Ultimate guide to vaulted ceilings

Ultimate guide to vaulted ceilings

Vaulted ceilings are a contentious subject. On one hand, their old-world charm and grand appeal make any room more striking. On the other, they can come across outdated, and feel like a waste of energy and space. The vaulted ceiling divides opinions among homeowners, architects, and designers. This can make it easy to get caught up in the preferences of others while losing track of your own. Whether you’re buying or building a home with vaulted ceilings, they’re a serious commitment and all factors should be considered. Here is our ultimate guide to vaulted ceilings outlining the pros and cons of this architectural design.

The ultimate guide to vaulted ceilings

What is a vaulted ceiling?

In architectural terms, a vaulted ceiling is a self-supporting arch above walls and beneath a roof. Therefore, a vaulted ceiling is any ceiling that angles up toward the roof to extend higher than the height of average flat ceilings. Among the most common types of vaulted ceilings are arched, barrel, cathedral, domed, groin, and rib ceilings.

Types of vaulted ceilings

Here are the most common types of vaulted ceilings:

Barre vaulted

Barrel vaulted ceilings are comprised of one uniform arch that extends across an entire room, similar to one half of a circular barrel.

Groin vaulted

The groin vaulted ceiling is constructed by intersecting two barrel vaults at a right angle, creating an intricate edge or a groin.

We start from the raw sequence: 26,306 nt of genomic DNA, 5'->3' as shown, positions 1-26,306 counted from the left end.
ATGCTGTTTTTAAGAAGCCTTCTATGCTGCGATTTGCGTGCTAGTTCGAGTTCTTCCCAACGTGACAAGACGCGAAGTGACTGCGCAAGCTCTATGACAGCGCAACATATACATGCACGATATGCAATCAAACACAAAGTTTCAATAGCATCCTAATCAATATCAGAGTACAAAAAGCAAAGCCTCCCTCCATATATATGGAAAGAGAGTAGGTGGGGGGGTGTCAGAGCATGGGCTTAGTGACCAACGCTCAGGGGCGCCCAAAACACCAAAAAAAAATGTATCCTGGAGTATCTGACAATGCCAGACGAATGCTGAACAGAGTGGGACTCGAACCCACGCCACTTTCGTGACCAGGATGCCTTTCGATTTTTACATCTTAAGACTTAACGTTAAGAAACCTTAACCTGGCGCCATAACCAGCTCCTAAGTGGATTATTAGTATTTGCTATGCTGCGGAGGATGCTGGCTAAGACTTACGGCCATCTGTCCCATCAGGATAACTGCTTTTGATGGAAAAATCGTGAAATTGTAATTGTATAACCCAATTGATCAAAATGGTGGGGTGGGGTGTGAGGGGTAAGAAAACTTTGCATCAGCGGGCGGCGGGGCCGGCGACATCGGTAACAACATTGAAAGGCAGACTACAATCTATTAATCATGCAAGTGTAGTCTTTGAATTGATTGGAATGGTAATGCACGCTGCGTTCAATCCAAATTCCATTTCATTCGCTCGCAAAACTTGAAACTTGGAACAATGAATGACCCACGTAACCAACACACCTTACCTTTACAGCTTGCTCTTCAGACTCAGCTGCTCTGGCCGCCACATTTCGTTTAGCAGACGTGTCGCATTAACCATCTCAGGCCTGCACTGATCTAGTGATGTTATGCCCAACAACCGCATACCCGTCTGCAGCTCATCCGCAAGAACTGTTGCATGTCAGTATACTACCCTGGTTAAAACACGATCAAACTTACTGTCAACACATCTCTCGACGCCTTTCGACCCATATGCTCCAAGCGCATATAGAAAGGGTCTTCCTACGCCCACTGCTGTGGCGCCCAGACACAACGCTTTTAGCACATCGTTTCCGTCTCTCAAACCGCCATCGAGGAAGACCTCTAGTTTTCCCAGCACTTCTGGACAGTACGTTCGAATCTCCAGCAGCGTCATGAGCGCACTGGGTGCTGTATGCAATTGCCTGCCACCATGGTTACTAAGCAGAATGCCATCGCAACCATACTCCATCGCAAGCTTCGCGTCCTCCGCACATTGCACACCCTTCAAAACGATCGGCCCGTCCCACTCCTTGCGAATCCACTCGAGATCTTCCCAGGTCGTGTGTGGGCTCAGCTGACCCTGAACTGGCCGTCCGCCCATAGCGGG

Dome vaulted

Dome vaulted ceilings are arched ceilings that narrow as they reach the centre point, forming a sloped dome shape.

Cathedral vaulted

Cathedral ceilings have narrow, sloping sides that are unarched. The straight lines in this vaulted ceiling usually run parallel to the roof’s pitch, creating a mirror-like effect.

Rib vaulted

A rib vault looks very similar to a groin vault, but it is constructed using a series of arched, diagonal stripes, or ribs, to ensure durability and flexibility.

The pros and cons of vaulted ceilings


Vaulted ceilings can have many benefits:

Create more visual space

Firstly, vaulted ceilings draw the eye upward in a room, emphasizing a large amount of open space that can make a room feel airier and more spacious. This can help create the illusion of a large room even when the floor space is relatively small.

Can serve as a design centrepiece

Vaulted ceilings can be very eye-catching and serve as a visual focal point in a room that is otherwise uninteresting. As such, designers can use vaulted ceilings as an attention-grabbing design element.

Allow for brighter natural light

With all that extra height comes extra space for tall windows, which contribute to a room’s brightness.  In addition, many vaulted ceilings follow the roof pitch, meaning homeowners can add skylights directly into the ceiling.


While a vaulted ceiling may appear to be the ideal visual option, it may be inconvenient for other reasons.

Waste a lot of energy

Homeowners should consider the fact that higher ceilings do lead to higher energy bills, as there’s more space to heat or cool.

Harder to maintain

Vaulted ceilings are generally more difficult to maintain than standard ceilings. For example, changing a lightbulb in your vaulted ceiling’s recessed lighting or dusting an exposed beam will require extra effort.

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